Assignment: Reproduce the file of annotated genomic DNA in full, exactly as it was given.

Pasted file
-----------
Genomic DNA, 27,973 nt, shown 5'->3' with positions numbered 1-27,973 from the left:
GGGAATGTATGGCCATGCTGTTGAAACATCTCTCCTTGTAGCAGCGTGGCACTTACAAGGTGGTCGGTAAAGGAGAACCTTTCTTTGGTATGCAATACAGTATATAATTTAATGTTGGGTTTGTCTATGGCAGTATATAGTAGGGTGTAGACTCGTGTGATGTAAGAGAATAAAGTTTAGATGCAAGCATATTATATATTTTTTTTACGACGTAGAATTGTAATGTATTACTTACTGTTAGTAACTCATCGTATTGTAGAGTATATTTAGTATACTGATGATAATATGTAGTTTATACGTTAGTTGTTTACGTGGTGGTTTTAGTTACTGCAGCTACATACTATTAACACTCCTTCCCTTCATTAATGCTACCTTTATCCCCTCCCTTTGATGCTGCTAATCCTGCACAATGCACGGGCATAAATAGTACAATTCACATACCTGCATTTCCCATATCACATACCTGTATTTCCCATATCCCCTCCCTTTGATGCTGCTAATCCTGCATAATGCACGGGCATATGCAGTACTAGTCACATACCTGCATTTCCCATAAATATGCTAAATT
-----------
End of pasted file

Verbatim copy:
Genomic DNA, 27,973 nt, shown 5'->3' with positions numbered 1-27,973 from the left:
GGGAATGTATGGCCATGCTGTTGAAACATCTCTCCTTGTAGCAGCGTGGCACTTACAAGGTGGTCGGTAAAGGAGAACCTTTCTTTGGTATGCAATACAGTATATAATTTAATGTTGGGTTTGTCTATGGCAGTATATAGTAGGGTGTAGACTCGTGTGATGTAAGAGAATAAAGTTTAGATGCAAGCATATTATATATTTTTTTTACGACGTAGAATTGTAATGTATTACTTACTGTTAGTAACTCATCGTATTGTAGAGTATATTTAGTATACTGATGATAATATGTAGTTTATACGTTAGTTGTTTACGTGGTGGTTTTAGTTACTGCAGCTACATACTATTAACACTCCTTCCCTTCATTAATGCTACCTTTATCCCCTCCCTTTGATGCTGCTAATCCTGCACAATGCACGGGCATAAATAGTACAATTCACATACCTGCATTTCCCATATCACATACCTGTATTTCCCATATCCCCTCCCTTTGATGCTGCTAATCCTGCATAATGCACGGGCATATGCAGTACTAGTCACATACCTGCATTTCCCATAAATATGCTAAATT